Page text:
Others, too, say they see both trends happening. But they worry that the sheer weight and influence of the US in an international issue like refugee resettlement and migration policy could have a dire impact over time.
“It is difficult to overestimate the impact that the rhetoric and policies of the Trump administration are having on so many levels around the world on efforts of international organizations and humanitarians to address the challenges of this ongoing crisis,” says Eric Schwartz, president of Refugees International in Washington.
The crisis of migration and rising numbers of refugees is not that different from just two years ago, Mr. Schwartz says, when all UN members (including the US) signed a “New York Declaration” on migration launching the current “compact” negotiations. At the time, then-President Barack Obama assembled world leaders to unveil a US pledge to resettle more refugees (110,000 in 2017) and to implore others to follow the American example.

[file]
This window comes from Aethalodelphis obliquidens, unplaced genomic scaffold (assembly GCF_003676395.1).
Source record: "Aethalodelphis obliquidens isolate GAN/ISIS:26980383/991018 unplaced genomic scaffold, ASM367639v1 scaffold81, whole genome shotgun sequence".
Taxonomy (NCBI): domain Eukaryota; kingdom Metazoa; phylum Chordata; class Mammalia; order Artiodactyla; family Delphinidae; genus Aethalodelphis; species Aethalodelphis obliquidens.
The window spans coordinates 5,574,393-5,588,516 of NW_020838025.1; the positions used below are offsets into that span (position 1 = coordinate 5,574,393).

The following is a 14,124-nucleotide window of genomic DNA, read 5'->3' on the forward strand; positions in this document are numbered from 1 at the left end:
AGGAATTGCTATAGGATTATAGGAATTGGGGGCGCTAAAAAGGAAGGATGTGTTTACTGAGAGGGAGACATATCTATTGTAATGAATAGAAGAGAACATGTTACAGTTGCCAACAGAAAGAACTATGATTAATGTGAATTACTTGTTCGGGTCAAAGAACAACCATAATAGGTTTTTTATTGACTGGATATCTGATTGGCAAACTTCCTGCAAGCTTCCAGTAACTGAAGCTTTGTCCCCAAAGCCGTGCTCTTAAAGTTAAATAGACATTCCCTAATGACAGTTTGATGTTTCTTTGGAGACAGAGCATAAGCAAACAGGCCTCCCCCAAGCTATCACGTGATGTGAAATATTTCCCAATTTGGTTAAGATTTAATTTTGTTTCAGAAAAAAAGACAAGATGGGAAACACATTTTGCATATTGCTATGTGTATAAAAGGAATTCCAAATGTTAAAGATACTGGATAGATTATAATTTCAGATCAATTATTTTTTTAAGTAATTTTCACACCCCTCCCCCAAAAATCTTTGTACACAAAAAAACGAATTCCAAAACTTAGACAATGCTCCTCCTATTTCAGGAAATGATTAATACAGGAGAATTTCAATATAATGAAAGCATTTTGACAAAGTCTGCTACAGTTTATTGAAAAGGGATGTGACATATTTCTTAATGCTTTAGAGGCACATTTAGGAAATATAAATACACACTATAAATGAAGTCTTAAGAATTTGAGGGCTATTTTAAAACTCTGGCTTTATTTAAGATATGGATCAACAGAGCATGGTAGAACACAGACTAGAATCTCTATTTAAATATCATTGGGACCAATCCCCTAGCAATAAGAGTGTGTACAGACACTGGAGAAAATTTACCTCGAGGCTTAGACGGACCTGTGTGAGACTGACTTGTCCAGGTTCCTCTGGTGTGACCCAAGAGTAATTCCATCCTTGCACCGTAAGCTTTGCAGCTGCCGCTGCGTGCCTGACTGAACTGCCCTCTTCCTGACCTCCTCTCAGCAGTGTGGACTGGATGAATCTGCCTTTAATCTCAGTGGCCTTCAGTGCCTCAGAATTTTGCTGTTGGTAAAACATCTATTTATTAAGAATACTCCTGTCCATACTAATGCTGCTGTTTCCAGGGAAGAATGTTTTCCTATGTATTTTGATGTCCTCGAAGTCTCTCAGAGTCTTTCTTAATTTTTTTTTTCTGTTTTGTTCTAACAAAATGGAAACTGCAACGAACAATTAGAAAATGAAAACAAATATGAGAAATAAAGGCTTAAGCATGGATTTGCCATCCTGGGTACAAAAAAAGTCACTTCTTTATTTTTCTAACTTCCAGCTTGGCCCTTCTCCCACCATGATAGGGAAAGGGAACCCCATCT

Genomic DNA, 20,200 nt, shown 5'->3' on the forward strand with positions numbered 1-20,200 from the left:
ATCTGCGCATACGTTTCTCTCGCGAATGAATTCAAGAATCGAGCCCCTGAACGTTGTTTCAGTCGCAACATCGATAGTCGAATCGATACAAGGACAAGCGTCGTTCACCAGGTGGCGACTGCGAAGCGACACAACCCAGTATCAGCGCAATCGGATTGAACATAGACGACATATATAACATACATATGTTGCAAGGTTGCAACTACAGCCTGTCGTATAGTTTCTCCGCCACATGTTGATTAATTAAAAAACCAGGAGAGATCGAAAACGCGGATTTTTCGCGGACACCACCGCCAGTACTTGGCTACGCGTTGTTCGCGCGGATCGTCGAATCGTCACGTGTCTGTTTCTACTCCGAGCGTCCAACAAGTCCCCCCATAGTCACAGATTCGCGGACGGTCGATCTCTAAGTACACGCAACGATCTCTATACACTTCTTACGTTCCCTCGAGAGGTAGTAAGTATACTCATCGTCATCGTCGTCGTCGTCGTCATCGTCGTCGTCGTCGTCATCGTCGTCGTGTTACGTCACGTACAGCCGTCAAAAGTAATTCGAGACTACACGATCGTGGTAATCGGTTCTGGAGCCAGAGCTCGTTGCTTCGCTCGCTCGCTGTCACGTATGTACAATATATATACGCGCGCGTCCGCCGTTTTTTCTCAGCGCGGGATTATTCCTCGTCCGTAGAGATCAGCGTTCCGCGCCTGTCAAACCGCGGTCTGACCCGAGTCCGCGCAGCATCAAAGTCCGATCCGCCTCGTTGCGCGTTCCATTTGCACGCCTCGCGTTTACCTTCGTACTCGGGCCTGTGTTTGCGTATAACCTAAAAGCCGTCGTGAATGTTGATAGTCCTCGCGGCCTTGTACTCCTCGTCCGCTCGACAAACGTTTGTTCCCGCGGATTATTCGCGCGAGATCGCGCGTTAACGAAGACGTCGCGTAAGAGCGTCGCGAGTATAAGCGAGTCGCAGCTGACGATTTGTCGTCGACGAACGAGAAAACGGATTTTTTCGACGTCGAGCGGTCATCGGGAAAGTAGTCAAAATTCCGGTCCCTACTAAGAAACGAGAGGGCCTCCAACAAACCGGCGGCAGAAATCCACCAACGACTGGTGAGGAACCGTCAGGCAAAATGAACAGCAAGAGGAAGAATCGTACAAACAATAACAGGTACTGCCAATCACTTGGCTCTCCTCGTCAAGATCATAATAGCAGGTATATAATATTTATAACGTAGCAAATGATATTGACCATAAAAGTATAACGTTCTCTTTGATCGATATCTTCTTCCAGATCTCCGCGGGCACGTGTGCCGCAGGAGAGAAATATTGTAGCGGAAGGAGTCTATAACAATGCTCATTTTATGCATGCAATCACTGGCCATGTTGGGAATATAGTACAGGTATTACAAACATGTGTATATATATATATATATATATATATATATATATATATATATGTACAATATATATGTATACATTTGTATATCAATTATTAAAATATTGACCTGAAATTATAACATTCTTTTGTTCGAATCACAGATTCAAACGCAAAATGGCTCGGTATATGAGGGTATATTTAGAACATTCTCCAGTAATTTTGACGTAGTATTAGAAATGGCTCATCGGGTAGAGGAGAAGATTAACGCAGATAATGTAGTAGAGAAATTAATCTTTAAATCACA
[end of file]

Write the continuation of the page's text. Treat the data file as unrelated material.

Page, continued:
Most of the world’s refugees come from the same countries in conflict as a few years ago, with Syria, Afghanistan, South Sudan, Myanmar, and Somalia accounting for about two-thirds of refugees in 2017.
“But the world does feel very different – and to my mind that is attributable almost exclusively to the rhetoric and policies coming out of Washington,” says Schwartz, a former assistant secretary of State for population, refugees, and migration. “American leadership has always been a powerful catalyst on all these issues,” he adds, “and now it’s not there.”